« Reply #2 on: November 11, 2010, 11:56:01 AM »
So brake fluid just bounces off of Polane as well?

Terry

Offline Jester

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Re: Removing Polane or other epoxy finishes??
« Reply #3 on: November 11, 2010, 12:04:03 PM »
Brake fluid is alcohol based & won't touch it.  I have used carburetor/choke cleaner to remove epoxy finishes from plastic--it works well.  EXTREME CARE should be taken on soft plastics, but I haven't noticed any problems with ABS.  Even after using this, I have still felt the need to sand.  You won't use nearly as much sandpaper if you do this first, though.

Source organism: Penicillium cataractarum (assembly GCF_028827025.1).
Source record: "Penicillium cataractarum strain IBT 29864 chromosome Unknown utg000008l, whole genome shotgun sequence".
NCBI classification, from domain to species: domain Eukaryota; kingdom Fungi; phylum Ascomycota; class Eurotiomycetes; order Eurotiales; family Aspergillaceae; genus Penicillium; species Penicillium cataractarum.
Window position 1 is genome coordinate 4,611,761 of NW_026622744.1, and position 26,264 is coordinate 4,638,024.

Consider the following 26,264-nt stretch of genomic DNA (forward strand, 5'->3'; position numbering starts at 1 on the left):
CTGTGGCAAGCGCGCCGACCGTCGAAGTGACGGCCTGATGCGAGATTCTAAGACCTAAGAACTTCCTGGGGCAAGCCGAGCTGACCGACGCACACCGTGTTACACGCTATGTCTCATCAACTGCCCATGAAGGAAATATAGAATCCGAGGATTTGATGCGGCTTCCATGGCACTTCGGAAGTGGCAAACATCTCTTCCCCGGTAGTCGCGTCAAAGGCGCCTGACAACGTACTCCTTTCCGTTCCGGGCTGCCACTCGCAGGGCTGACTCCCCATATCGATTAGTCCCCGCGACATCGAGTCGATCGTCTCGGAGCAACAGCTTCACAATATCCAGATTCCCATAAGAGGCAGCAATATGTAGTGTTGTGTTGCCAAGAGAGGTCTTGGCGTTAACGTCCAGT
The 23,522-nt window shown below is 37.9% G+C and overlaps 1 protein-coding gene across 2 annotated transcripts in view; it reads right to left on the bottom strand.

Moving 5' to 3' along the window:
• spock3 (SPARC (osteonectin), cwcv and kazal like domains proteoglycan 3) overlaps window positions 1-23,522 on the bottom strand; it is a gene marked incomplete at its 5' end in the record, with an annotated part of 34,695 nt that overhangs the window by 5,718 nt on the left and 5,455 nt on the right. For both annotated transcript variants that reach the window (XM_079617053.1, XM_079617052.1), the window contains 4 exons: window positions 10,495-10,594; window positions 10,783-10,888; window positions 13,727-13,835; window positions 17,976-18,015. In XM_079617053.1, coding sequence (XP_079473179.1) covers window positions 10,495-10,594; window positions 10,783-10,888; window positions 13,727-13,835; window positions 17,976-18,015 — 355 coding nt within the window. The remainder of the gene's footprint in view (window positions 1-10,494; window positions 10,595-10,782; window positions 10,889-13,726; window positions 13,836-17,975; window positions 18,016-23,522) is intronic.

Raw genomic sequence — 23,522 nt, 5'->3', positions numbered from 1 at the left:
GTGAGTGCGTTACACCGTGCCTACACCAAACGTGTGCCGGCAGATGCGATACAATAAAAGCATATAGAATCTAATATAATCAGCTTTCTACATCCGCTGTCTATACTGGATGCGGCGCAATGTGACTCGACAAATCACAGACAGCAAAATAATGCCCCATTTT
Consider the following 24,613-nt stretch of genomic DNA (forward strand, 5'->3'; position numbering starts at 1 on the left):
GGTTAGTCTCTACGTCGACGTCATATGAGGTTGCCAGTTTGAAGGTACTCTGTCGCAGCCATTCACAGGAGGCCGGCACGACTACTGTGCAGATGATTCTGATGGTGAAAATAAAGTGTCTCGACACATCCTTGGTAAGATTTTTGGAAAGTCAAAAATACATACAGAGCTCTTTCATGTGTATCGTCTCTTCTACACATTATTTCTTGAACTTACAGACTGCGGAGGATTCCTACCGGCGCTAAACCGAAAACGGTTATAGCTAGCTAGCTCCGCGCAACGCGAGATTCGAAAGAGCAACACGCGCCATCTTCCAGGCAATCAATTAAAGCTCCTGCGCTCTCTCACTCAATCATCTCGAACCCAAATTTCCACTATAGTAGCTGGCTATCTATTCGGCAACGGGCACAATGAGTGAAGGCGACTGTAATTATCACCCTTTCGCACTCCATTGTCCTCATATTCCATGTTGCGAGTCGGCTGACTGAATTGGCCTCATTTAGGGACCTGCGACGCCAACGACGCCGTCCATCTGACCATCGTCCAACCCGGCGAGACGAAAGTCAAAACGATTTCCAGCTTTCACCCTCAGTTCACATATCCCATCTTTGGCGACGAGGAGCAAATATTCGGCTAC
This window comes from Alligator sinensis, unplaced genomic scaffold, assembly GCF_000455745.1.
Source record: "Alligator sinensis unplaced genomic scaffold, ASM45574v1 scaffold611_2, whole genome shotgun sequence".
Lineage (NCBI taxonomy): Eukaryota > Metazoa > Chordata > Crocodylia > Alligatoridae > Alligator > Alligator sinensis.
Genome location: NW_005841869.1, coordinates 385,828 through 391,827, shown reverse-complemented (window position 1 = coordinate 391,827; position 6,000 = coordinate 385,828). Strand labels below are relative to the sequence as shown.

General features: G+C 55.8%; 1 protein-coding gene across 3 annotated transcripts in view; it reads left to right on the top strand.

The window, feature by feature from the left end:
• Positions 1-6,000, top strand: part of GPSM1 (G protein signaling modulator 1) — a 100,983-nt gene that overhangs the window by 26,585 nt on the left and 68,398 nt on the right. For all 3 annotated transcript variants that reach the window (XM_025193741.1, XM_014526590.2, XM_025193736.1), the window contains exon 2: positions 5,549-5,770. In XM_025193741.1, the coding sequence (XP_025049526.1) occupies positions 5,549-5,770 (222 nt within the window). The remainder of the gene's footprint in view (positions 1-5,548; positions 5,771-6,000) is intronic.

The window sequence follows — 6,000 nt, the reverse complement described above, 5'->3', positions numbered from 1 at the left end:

Stephen

Offline JorgeAmely

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Re: Removing Polane or other epoxy finishes??
« Reply #4 on: November 11, 2010, 12:07:35 PM »
In the phone shown in the album below, I used some lacquer paint thinner and acetone to remove Polane from the corners and edges, however, it mars the original finish, thus making sanding a necessity for restoring a mirror like finish. A rag wet with any of these wipes off the Polane paint, and you can do no more than one or two passes. The material of the rag gets impregnated with the Polane paint and you constantly have to use a new patch. You need to wear rubber gloves when removing this stuff, as well as using a well ventilated work area.

What I used a lot was a very thin piece of plastic (2" by 3", less than 1/16" thick), wrapped it with sandpaper and made a tool to sand along the edges.